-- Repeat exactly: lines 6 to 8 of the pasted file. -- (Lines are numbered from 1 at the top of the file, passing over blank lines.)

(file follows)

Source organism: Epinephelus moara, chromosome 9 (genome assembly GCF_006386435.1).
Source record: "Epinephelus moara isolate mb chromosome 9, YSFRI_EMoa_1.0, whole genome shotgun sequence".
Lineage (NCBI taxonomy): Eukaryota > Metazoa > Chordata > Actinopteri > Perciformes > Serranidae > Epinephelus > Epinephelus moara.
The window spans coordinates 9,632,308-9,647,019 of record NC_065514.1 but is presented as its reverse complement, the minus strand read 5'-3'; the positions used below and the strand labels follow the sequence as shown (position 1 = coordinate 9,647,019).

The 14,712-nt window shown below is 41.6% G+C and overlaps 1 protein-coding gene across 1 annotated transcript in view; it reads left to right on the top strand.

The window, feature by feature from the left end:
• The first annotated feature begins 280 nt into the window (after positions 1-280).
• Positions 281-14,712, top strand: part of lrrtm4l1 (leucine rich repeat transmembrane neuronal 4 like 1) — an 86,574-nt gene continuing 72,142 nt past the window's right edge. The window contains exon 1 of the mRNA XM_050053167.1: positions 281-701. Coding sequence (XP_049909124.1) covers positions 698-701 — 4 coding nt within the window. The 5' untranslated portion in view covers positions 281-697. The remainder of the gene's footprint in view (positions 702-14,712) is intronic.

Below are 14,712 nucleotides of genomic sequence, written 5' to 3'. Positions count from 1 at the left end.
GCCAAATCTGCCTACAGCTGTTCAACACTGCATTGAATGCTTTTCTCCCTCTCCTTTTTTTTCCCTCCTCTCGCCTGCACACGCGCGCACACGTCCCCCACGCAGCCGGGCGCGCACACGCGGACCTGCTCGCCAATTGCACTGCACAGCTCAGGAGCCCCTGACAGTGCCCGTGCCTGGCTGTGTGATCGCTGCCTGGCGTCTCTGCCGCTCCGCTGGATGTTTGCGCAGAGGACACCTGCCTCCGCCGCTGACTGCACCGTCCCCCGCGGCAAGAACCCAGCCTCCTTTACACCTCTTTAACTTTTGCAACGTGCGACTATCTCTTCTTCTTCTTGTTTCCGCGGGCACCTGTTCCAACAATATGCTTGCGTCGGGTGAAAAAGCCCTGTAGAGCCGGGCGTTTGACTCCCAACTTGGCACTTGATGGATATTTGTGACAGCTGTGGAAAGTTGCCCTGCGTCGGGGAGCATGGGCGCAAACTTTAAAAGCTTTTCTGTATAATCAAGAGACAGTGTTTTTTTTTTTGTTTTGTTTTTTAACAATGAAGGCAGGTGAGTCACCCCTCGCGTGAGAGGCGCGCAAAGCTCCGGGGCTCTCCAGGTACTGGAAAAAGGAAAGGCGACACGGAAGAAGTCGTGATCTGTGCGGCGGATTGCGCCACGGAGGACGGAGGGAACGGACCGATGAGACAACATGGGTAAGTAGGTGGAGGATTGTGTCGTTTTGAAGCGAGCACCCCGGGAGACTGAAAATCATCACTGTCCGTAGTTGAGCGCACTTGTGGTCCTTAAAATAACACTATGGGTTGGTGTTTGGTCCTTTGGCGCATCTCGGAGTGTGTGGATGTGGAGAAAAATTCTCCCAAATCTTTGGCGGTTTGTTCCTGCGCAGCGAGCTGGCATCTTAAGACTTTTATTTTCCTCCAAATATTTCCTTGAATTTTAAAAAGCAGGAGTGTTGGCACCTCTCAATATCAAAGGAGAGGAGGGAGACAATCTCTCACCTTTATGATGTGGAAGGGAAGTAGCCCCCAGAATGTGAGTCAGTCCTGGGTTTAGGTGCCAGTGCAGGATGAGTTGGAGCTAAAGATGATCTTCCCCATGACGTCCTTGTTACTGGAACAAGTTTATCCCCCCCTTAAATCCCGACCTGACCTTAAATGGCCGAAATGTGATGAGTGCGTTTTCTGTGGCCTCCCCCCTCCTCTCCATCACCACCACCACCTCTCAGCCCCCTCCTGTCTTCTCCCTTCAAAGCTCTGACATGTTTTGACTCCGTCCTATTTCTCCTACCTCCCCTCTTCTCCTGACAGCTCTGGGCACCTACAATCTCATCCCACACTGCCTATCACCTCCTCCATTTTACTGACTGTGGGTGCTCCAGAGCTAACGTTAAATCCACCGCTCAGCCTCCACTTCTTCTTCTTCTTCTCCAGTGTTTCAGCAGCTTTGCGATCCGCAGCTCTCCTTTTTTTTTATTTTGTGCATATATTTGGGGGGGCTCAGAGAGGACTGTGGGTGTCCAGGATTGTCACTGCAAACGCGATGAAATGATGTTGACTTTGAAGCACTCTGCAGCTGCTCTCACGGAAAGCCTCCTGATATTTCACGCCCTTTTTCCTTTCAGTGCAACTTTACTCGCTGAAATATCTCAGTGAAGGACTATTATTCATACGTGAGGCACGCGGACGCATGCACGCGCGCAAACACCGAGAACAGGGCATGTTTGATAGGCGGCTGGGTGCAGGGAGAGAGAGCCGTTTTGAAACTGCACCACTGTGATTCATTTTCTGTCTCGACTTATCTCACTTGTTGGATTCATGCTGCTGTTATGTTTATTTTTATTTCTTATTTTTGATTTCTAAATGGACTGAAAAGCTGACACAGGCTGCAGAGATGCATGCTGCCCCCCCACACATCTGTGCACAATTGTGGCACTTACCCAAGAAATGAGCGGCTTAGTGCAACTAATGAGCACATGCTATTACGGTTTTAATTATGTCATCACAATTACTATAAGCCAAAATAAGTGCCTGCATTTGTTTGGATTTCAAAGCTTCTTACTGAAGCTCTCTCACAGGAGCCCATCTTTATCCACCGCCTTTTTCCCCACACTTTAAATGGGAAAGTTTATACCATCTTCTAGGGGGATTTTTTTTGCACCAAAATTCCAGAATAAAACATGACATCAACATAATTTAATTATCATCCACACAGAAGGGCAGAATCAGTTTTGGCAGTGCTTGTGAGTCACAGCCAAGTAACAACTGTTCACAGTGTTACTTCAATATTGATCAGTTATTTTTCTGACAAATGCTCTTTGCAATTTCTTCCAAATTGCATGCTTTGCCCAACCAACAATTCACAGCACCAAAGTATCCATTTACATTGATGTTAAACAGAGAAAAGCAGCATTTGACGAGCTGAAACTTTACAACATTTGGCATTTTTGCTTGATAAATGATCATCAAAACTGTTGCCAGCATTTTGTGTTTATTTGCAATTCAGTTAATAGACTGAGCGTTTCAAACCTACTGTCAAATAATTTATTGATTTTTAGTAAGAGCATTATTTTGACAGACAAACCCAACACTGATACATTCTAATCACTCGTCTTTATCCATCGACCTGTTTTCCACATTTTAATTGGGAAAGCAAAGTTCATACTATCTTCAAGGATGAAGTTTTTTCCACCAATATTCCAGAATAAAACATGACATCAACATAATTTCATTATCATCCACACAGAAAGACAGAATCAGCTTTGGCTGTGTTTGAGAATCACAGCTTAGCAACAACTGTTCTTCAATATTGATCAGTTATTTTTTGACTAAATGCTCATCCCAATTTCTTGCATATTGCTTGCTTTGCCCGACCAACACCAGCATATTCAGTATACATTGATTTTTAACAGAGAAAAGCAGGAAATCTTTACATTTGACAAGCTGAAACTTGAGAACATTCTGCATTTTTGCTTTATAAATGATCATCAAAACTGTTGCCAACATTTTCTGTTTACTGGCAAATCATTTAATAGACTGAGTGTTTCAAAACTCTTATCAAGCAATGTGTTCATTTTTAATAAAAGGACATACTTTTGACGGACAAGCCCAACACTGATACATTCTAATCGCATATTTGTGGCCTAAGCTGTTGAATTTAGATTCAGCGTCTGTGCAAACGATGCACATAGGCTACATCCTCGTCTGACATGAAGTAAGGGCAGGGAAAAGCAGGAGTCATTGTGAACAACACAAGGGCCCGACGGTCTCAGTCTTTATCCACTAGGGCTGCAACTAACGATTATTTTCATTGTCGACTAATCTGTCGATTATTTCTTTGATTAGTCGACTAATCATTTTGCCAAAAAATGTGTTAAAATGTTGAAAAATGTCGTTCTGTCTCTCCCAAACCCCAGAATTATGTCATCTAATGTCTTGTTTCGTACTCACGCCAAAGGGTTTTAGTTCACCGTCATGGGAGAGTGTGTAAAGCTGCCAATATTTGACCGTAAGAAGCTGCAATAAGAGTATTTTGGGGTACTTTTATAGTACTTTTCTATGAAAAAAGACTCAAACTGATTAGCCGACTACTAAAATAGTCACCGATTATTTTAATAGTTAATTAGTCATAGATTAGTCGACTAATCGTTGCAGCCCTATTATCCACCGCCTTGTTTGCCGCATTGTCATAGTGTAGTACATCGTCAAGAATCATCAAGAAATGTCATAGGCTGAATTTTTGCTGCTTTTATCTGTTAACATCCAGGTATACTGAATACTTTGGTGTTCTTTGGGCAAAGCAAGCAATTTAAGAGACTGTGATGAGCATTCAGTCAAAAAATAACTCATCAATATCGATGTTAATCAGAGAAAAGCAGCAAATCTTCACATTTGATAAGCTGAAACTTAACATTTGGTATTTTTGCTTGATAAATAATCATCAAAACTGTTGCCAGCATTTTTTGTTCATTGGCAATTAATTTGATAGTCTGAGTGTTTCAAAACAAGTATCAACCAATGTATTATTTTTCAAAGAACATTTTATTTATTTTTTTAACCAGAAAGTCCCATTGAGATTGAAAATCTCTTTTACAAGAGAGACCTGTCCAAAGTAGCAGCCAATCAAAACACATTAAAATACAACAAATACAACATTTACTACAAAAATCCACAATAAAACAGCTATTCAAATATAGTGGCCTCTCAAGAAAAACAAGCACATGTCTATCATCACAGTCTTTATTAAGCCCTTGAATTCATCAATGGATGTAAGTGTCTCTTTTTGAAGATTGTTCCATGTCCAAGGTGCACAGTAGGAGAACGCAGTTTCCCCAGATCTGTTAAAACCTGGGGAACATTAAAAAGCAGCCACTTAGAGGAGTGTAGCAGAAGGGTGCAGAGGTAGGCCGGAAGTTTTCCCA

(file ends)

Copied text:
The window, feature by feature from the left end:
• The first annotated feature begins 280 nt into the window (after positions 1-280).
• Positions 281-14,712, top strand: part of lrrtm4l1 (leucine rich repeat transmembrane neuronal 4 like 1) — an 86,574-nt gene continuing 72,142 nt past the window's right edge. The window contains exon 1 of the mRNA XM_050053167.1: positions 281-701. Coding sequence (XP_049909124.1) covers positions 698-701 — 4 coding nt within the window. The 5' untranslated portion in view covers positions 281-697. The remainder of the gene's footprint in view (positions 702-14,712) is intronic.